Ever since “Hairspray,” based on the 1988 John Waters film of the same name, first hit the stage, it’s been a favorite among “underdogs” of all types. In this delightfully written, funny, and pointed musical, boundaries are broken and the “little guy” always comes out a victor.
Of course, the “little guy” is really a not-so-little girl, the overweight Tracy Turnblad who dreams of dancing on “The Corny Collins Show.” Tracy and her quest to first get on the show and then integrate it (the play is set in 1962) is at the heart of the play, and as such, it’s almost impossible to have a good production of “Hairspray” without a solid leading actress. Luckily, Raleigh Little Theatre’s production, directed by L.D. Burris, has young Emma Wyatt. From the moment she takes the stage solo, Wyatt proves to be an adorable and highly likable Tracy. Her infectious energy, commanding presence, and powerful singing voice get the production off to a promising start, and it makes good on that promise.
The well-cast Wyatt is backed by a barrage of talented cast members, including the hilarious Tony Hefner as Tracy’s larger-than-life, tell-it-like-it-is mother; Tina Morris-Anderson (and her powerhouse voice) as local celebrity MotorMouth Maybelle, and Gretchen Bruesehoff as the bratty Amber Von Tussel, Tracy’s arch-nemesis.
As the cast dances and sings it way through several large-scale musical productions, Elizabeth Newton’s sets accommodate each one with ease. Her much-used set for “The Corny Collins Show,” which features records on the wall and even the use of some impressive graphics, is especially picture-perfect and gives off an authentic 60s vibe. Combine that with sometimes-entertaining, sometimes-breathtaking choreography from Burris and sparkly, larger than life costumes from Vicki Olson, and this production is easily one of RLT’s best in years.
And, while viewers will likely find that most of the musical numbers are memorable and catchy- think singing them in the car on the way home catchy-, there are definitely some standouts. “Mama, I’m a Big Girl Now” deserves major praise for its staging, choreography, and three stellar female vocalists- Wyatt, Bruesehoff, and Elin Waring (Penny Pingleton). “Welcome to the 60s” also scores big points for its fast-moving choreography and charming delivery, but the real standout of the night, one that had audience members hooting with laughter at the opening night performance, is “(You’re) Timeless to Me,” a loving, funnily delivered song and dance number featuring Hefner and Kevin Ferguson (Wilbur Turnblad). Really, though, there isn’t a single song or a single moment that’s anything less than enjoyable.
The talented cast has been given lots of room, both artistically and literally speaking, to “play” with the characters, and the result is a sense of freedom, high energy, and just plain joy that bursts through every scene. Thanks to the feel-good-feel, the production gets across the exact message that it should- one of empowerment and acceptance that should resonate with viewers for a very long time.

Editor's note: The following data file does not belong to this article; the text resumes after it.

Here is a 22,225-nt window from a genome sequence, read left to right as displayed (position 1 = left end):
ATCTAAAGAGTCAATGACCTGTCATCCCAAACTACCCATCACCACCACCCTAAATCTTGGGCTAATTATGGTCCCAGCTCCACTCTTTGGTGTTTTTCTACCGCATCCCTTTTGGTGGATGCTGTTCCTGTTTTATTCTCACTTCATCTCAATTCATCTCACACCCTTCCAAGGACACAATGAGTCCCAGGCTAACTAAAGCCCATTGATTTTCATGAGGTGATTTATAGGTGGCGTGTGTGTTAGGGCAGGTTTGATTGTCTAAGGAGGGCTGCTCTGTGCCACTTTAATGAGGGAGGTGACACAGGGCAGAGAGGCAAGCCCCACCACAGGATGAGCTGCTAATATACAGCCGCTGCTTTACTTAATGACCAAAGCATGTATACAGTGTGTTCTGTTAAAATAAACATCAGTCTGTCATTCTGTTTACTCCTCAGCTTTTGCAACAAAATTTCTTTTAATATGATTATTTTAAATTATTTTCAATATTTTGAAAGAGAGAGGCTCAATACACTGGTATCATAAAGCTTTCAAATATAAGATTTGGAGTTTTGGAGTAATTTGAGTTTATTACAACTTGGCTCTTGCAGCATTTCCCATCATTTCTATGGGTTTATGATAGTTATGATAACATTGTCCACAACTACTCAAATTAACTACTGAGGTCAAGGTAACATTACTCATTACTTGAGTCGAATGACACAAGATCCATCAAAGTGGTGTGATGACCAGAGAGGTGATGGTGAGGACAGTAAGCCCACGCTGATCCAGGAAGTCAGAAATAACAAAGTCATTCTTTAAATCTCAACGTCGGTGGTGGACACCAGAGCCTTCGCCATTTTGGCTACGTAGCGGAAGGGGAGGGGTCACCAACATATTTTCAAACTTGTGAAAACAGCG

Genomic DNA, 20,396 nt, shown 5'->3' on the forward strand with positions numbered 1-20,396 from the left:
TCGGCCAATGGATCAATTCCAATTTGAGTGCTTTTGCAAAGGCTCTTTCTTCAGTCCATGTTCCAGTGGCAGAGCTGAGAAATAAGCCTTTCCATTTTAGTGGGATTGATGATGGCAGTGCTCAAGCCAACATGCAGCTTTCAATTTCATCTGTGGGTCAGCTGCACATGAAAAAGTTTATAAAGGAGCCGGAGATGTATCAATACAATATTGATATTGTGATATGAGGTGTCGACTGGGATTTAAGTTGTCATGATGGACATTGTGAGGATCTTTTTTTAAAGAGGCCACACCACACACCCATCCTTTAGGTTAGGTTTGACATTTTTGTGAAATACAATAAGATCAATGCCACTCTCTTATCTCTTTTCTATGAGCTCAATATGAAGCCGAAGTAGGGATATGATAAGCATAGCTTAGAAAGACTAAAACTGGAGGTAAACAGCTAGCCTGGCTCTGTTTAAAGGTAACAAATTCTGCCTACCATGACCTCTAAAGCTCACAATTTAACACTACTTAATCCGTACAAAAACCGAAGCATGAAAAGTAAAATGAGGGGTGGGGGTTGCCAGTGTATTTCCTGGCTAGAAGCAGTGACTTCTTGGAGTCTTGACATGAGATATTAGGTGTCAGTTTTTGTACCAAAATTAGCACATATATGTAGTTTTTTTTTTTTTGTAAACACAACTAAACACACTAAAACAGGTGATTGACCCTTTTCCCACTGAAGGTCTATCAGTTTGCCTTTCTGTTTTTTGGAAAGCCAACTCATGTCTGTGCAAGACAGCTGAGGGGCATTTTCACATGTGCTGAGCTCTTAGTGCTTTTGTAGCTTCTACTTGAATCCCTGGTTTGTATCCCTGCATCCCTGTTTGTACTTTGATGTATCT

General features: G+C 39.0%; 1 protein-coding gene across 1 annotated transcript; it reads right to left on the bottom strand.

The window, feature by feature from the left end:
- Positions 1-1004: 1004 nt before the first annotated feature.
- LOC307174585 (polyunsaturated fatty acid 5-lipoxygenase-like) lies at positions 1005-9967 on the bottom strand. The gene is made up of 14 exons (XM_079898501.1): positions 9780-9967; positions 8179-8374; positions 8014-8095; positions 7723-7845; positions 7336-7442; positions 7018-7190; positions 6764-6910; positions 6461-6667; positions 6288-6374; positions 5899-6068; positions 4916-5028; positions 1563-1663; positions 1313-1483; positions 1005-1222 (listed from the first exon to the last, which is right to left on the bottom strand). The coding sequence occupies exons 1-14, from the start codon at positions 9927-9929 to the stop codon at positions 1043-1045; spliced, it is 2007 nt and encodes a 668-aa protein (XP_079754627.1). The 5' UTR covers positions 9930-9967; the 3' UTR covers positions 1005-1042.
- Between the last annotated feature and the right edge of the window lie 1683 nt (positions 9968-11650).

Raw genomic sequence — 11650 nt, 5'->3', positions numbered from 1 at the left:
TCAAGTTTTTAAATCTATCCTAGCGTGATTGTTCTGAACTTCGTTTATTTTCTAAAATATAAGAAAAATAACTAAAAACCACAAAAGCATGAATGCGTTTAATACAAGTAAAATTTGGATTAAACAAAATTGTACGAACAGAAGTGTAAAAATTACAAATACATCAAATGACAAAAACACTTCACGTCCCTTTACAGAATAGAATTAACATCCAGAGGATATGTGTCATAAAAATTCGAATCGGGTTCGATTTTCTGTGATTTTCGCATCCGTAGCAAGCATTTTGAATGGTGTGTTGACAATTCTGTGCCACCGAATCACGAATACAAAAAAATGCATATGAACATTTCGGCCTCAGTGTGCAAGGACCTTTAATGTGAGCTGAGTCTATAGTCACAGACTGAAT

Raleigh Little Theatre presents HAIRSPRAY at 8 p.m. Aug. 28-30, 3 p.m. Aug. 31, 8 p.m. Sept. 4-6, and 3 p.m. Sept. 7 in RLT‘s Cantey V. Sutton Theatre, 301 Pogue St., Raleigh, North Carolina 27607.
TICKETS: $24 ($22 students and seniors 62+).
BOX OFFICE: 919-821-3111 or https://raleighlittletheatre.secure.force.com/.
SHOW: http://raleighlittletheatre.org/shows/14-15/hairspray.html and https://www.facebook.com/events/1442993935985878/.
2014-15 SEASON: http://raleighlittletheatre.org/shows/14-15/index.html.
PRESENTER/VENUE: http://www.raleighlittletheatre.org/, https://www.facebook.com/RaleighLittleTheatre, and https://twitter.com/RLT1936.
NOTE 1: All shows are wheelchair accessible, and assistive-listening devices are available for all shows.
NOTE 2: Arts Access, Inc. of Raleigh will audio-describe the 3 p.m. Sunday, August 31st, performance.
Hairspray (1988 film): http://www.imdb.com/title/tt0095270/ (Internet Movie Database) and http://en.wikipedia.org/wiki/Hairspray_(1988_film) (Wikipedia).
Hairspray (2002 Broadway musical): http://www.ibdb.com/show.php?id=11033 (Internet Broadway Database), http://en.wikipedia.org/wiki/Hairspray_(musical) (Wikipedia).
Marc Shaiman (music and lyrics): http://en.wikipedia.org/wiki/Marc_Shaiman (Wikipedia).
Scott Wittman (lyrics): http://en.wikipedia.org/wiki/Scott_Wittman (Wikipedia).
Mark O’Donnell (book): http://en.wikipedia.org/wiki/Mark_O%27Donnell (Wikipedia).
Thomas Meehan (book): http://en.wikipedia.org/wiki/Thomas_Meehan_%28writer%29 (Wikipedia).
Hairspray (2007 movie musical): http://www.imdb.com/title/tt0427327/ (Internet Movie Database) and http://en.wikipedia.org/wiki/Hairspray_%282007_film%29 (Wikipedia).
Lavender “L.D.” Burris (Durham director): http://people.duke.edu/~cchilds/bios.html (2 Near the Edge bio).
Susie Potter is a Raleigh, NC-based freelance writer and editor. She is a 2009 graduate of Raleigh’s Meredith College, where she majored in English. She holds graduate degrees in teaching and American literature from North Carolina State University in Raleigh. In addition to her work for Triangle Arts and Entertainment, she is an award-winning author of short fiction. Her works have appeared in The Colton Review, Raleigh Quarterly, Broken Plate Magazine, Big Muddy: A Journal of the Mississippi River Valley, the Chaffey Review, and Existere. To read all of Susie Potter’s Triangle Arts and Entertainment articles and reviews, click http://triangleartsandentertainment.org/author/susie-q/. To read more of her writings, click http://www.susiepotter.com and http://www.myspace.com/susiepotter.